In the first of a short series of posts, I’ll be looking at the nuts and bolts of the problems facing someone managing an SEO campaign.
The skills of SEO as a discipline are split among many different people. And the people actually interested in any given SEO campaign can represent a vast gothic array of competing special interests. As the Oatmeal showed for designers, the bigger the cast of characters and ego issues, the harder it is to get from where you are to where you want to be.
SEO falls between many stools, and there are many people who would like to stick their oar in at any time. Establishing control over these competing forces is absolutely necessary to implement any successful strategy.
Here are the likely cast of characters and some of the things that motivate them. In future posts, we’ll look at how you can talk to each of these people and how to understand your way around the maze of conflicting opinions and loyalties.
…build the site, implement changes as asked of them and futz around in obscure programming languages for fun. No-one understands the mechanics of the site better than they. They can be your best friend to get things done.
- Development managers and account managers…
…oversee the work of developers and often are the first port of call when looking to make site changes. They can make things happen on the development front and offer their opinion as to why taking various courses might helpful/unhelpful.
- Marketing managers…
…generally exist in companies with an offline presence. Often their knowledge of the web – particularly in technical terms – is extremely limited, but they have great creative instincts.
- SEO Agencies…
…provide capacity and knowledge that often you can’t find in-house. Within an agency, there are a variety of specialist roles, although many SEOs will flirt with them all to various levels.
- Account Managers…
There to report back to you on the workings of the agency, be the first point of contact for issues around the campaign.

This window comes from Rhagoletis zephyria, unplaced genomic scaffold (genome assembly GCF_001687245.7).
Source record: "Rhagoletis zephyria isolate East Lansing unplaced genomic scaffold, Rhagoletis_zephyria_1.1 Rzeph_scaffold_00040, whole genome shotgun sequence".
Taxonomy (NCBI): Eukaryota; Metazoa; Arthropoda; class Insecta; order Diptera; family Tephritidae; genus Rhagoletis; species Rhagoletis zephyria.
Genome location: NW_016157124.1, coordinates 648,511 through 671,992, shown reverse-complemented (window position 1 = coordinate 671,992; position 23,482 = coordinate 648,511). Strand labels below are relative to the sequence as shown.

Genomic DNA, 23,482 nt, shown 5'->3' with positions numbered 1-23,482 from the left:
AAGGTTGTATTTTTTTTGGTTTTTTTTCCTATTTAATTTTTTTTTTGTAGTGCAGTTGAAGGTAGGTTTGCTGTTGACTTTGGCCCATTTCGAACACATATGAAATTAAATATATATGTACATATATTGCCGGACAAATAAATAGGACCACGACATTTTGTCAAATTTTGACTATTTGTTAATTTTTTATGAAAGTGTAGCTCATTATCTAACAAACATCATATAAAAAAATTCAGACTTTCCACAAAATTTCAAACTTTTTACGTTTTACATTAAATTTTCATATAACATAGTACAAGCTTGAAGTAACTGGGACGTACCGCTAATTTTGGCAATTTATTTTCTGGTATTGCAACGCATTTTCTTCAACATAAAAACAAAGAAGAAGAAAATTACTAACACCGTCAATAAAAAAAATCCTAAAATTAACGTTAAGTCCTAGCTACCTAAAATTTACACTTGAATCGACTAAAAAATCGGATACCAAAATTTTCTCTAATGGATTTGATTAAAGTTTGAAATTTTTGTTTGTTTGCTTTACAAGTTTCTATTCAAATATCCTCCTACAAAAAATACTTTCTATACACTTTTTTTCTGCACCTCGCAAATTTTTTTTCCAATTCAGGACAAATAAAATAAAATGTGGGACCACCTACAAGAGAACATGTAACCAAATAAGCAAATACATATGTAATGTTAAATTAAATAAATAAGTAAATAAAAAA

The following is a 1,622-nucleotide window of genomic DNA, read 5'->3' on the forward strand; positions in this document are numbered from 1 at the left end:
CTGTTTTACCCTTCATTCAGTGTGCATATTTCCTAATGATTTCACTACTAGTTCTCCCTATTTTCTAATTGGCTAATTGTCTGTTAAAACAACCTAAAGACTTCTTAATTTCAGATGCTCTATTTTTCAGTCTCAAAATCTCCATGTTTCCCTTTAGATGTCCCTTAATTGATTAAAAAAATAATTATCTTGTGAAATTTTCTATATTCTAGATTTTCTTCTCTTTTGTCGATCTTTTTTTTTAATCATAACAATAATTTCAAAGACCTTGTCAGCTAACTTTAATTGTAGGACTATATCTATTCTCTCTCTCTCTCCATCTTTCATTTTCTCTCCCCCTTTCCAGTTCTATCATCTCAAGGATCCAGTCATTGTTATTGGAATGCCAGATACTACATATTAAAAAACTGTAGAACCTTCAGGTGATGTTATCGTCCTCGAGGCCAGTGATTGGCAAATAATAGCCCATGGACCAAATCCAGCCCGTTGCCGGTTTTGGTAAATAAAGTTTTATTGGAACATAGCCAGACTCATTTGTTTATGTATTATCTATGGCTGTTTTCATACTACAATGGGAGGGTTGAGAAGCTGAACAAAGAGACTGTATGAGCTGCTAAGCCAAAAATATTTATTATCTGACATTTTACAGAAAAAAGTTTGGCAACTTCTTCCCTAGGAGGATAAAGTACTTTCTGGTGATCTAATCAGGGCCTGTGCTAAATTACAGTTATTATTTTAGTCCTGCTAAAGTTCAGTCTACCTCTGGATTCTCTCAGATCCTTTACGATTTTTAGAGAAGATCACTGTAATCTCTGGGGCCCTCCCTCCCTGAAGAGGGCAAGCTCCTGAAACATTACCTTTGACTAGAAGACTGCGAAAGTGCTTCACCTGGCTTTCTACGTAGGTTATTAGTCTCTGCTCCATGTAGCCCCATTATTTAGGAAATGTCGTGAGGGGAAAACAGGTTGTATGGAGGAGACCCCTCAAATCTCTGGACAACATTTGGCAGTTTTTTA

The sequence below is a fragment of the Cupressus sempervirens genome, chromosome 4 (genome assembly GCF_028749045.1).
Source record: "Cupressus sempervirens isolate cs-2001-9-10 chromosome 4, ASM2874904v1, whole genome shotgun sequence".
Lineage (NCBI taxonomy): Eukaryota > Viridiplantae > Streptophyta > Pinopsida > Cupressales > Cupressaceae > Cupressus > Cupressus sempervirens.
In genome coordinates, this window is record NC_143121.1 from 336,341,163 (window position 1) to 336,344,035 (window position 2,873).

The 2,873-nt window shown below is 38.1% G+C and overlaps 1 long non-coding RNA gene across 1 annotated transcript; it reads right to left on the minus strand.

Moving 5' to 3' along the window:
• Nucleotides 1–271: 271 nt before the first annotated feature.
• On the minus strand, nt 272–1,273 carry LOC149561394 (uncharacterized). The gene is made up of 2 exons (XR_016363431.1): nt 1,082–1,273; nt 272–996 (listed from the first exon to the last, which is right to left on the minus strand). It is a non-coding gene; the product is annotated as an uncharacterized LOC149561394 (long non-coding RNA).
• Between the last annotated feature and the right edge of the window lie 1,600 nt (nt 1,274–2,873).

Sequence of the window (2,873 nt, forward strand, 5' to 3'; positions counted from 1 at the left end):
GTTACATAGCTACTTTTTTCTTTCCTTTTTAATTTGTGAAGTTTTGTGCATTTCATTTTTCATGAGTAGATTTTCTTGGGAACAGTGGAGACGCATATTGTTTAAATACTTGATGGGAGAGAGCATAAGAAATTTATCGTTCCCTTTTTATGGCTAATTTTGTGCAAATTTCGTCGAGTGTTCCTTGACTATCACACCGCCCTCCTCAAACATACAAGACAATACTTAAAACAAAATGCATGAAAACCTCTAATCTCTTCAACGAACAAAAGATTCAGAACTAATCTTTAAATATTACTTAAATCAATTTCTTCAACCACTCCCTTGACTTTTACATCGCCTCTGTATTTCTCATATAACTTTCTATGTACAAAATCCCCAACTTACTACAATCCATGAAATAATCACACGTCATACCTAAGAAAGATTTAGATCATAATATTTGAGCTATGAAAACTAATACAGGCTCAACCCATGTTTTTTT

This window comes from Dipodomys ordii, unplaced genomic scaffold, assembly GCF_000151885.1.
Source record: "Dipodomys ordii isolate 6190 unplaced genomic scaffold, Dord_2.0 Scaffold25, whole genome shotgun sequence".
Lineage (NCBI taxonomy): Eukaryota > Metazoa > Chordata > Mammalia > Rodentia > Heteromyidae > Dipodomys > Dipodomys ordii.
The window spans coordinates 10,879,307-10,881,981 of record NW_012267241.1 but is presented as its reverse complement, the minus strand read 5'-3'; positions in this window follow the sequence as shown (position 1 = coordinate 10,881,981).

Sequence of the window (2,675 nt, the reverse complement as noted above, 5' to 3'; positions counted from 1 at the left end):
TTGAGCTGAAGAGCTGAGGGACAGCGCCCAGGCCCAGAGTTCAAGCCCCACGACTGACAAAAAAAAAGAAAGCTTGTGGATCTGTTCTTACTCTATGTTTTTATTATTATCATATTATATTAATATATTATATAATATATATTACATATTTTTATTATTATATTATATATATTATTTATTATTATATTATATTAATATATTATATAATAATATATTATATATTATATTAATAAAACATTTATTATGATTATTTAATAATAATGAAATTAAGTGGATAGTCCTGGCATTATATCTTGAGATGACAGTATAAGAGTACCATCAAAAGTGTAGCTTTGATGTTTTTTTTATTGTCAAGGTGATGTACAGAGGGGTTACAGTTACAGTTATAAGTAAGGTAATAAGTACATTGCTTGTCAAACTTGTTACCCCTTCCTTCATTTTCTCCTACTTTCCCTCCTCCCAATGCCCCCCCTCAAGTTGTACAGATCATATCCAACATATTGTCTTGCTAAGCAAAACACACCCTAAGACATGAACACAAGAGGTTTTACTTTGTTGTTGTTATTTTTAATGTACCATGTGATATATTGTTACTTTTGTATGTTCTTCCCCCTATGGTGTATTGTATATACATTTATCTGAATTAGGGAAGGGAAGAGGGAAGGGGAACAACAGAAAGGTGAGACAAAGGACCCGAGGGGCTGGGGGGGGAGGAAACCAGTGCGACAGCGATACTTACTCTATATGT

- On-site Experts…
The guys with a technical eye on your site who should understand the structure of the site and how Google will see it, what shortcomings the site has and a bunch of ideas to remedy them.
…are out in the field building links to your site. Like, duh.
Most SEO companies have a ‘figurehead’ attached to them – normally either the founder or the public face in general. These guys do the ‘big picture’ stuff and are great pools of knowledge from their speaking gigs,
… are increasingly involved in the actual production of websites. No longer do they slice and dice photoshop files to hand over to their minions, but they are directly coding the front end of the site – which increasingly has an SEO impact
…will be out and about pushing the value of your brand and your stories into the media. Oftentimes (although the situation is improving) they are hardcoded into offline channels and don’t/won’t interact with blogs and social media
…are people with direct interest in the site’s performance. This could be the owner of the business itself, advertisers, resellers or users.
- Assorted busybodies…
…are an inevitable fact of life. Just because someone was hired to make the tea doesn’t mean they won’t have an opinion on your SEO. That’s just life and in most jurisdictions murder is illegal.
How To Establish Control